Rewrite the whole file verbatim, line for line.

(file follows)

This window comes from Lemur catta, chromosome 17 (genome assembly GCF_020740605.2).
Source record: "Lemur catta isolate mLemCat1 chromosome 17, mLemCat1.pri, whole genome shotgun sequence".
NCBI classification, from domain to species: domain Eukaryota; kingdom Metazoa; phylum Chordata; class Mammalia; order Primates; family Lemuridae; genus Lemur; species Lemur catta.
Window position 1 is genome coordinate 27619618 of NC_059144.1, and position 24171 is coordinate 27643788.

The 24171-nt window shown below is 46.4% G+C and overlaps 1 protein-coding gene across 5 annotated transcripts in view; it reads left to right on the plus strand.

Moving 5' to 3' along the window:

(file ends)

This window comes from Lemur catta, chromosome 17 (genome assembly GCF_020740605.2).
Source record: "Lemur catta isolate mLemCat1 chromosome 17, mLemCat1.pri, whole genome shotgun sequence".
NCBI classification, from domain to species: domain Eukaryota; kingdom Metazoa; phylum Chordata; class Mammalia; order Primates; family Lemuridae; genus Lemur; species Lemur catta.
Window position 1 is genome coordinate 27619618 of NC_059144.1, and position 24171 is coordinate 27643788.

The 24171-nt window shown below is 46.4% G+C and overlaps 1 protein-coding gene across 5 annotated transcripts in view; it reads left to right on the plus strand.

Moving 5' to 3' along the window: